FIG. 1 is an SEM micrograph (at, 1000) of a slurry-polished quartz glass surface.
  • [0010]
    FIG. 2 is an SEM micrograph (at 1000) of a quartz glass surface that has been slurry-polished and plasma conditioned.
  • [0011]
    FIG. 3 shows a flow chart of a first preferred embodiment of a quartz glass finishing process.
  • [0012]
    FIG. 4 is an SEM micrograph (at 1000) of a quartz glass surface treated according to a preferred embodiment of the quartz glass finishing process.
  • [0013]
    FIG. 5 shows the relationship between the number of particles added to a silicon wafer during a plasma etch process, for a quartz glass window processed according to a preferred embodiment (“□”), and for a slurry-polished quartz glass window (“♦”).
  • [0014]
    FIG. 6 shows the number of atoms/cm2 of different metals on a slurry-polished quartz glass component without exposure to plasma (“A”), a slurry-polished quartz glass component that has been exposed to plasma (“B”), and,a quartz glass component processed according to a preferred embodiment (“C”).
  • [0015]
    FIG. 7 shows a flow chart of a second preferred embodiment of a quartz glass finishing process.
  • [0016]
    FIG. 8 shows a slurry-ground sealing surface of a quartz glass component.
  • [0017]
    FIG. 9 shows a dielectric window including plasma-exposed and sealing surfaces that can be treated by the quartz glass finishing method.
  • [0018]
    FIG. 10 is an enlarged partial view of the dielectric window shown in FIG. 9.
  • [0019]
    FIG. 11 shows a gas injector including plasma-exposed and sealing surfaces that can be treated by the quartz glass finishing method.
  • DETAILED DESCRIPTION
  • [0020]
    Particle performance is a concern in the processing of various materials, such as semiconductor materials, dielectric materials and metals, in plasma processing apparatuses. Particulate contaminants that adhere to substrates processed in plasma reactors can reduce product yield. One source of particulate contamination in plasma reactors is a plasma exposed surface of a component.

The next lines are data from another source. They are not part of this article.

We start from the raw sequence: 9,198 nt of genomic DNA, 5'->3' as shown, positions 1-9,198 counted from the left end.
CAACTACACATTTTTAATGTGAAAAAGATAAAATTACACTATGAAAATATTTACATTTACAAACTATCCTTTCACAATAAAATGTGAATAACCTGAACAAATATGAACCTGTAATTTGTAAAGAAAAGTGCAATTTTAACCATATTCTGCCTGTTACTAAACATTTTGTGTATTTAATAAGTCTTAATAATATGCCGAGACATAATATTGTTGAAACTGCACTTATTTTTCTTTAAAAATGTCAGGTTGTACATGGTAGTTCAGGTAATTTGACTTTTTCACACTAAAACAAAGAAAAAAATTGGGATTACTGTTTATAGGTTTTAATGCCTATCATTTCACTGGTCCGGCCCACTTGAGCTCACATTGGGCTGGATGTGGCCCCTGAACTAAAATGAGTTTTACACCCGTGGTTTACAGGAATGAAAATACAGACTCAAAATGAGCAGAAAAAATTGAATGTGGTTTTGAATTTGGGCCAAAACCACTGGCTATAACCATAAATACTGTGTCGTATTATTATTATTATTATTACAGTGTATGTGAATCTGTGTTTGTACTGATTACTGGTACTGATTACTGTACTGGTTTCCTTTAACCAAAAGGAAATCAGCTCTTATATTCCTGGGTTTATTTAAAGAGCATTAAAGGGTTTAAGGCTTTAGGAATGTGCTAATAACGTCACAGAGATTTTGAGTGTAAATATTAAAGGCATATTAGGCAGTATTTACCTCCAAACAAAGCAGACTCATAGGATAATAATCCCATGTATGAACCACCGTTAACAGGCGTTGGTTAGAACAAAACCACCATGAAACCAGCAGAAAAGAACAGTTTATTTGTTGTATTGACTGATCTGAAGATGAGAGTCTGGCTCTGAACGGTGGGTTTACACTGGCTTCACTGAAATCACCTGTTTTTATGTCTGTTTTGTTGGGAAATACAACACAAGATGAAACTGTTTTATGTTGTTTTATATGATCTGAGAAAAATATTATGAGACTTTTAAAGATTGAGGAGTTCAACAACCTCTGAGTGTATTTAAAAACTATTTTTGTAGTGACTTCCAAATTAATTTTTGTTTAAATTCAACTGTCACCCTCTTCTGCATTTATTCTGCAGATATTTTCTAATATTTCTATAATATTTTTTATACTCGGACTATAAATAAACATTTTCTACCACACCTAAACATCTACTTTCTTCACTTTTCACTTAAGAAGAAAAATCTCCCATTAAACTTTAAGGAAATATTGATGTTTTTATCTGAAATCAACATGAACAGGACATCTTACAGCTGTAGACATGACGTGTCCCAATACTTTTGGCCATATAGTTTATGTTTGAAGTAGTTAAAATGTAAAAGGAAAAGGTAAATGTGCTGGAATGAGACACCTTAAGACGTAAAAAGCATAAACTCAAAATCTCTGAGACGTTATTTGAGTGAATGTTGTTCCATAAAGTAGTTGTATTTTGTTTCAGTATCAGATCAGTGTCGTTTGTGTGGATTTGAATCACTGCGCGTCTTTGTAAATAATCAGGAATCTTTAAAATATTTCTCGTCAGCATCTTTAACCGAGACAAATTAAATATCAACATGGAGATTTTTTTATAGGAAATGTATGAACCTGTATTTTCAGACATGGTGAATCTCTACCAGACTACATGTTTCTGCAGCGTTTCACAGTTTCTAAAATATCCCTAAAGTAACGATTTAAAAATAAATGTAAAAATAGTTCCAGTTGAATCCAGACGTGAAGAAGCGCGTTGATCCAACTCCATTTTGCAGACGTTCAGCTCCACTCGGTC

• [0021]
    Components including plasma-exposed surfaces can be made by processes including sintering and/or machining of one or more surfaces of the components. These steps result in damage to the surfaces, leaving the surfaces fractured and discontinuous. These fractures are-a potential source of particle generation during plasma processing. Slurry polishing can reduce the size of the particles; however, it does not eliminate the particles. FIG. 1 is a scanning electron microscope (SEM) micrograph of a surface of a quartz glass dielectric window that has been slurry-polished. Quartz glass surfaces that have been machined by other techniques have damage similar to that shown in FIG. 1.
  • [0022]
    It has also been determined that components made of quartz glass can be installed in a plasma reactor and conditioned before achieving production conditions for semiconductor substrates in the plasma reactor, in order to reduce the incidence of quartz-related particulate contamination of the substrates. Conditioning wafers may be installed in the plasma reactor during conditioning. The plasma removes material from the plasma-exposed surfaces of the components by etching. Plasma-exposed surfaces preferably have a morphology that reduces quartz and metal particulate. Eventually, enough quartz material is removed by the conditioning treatment to achieve an acceptable surface quartz particulate level. FIG. 2 is an SEM micrograph of a surface of a quartz glass dielectric window that has been slurry-polished and then conditioned in a plasma reactor by plasma exposure (50 hours).
  • [0023]
    However, conditioning treatments require many hours of lost production time, and can require up to ten or more days, to produce a suitable surface finish on plasma-exposed surfaces of components for use in plasma processing. Accordingly, such conditioning treatment requires significant down time of the plasma reactor in order to achieve suitable particle performance by the components. In addition, the conditioning treatment requires associated expenses, including the costs of conditioning wafers, operator monitoring, and intervention.
  • [0024]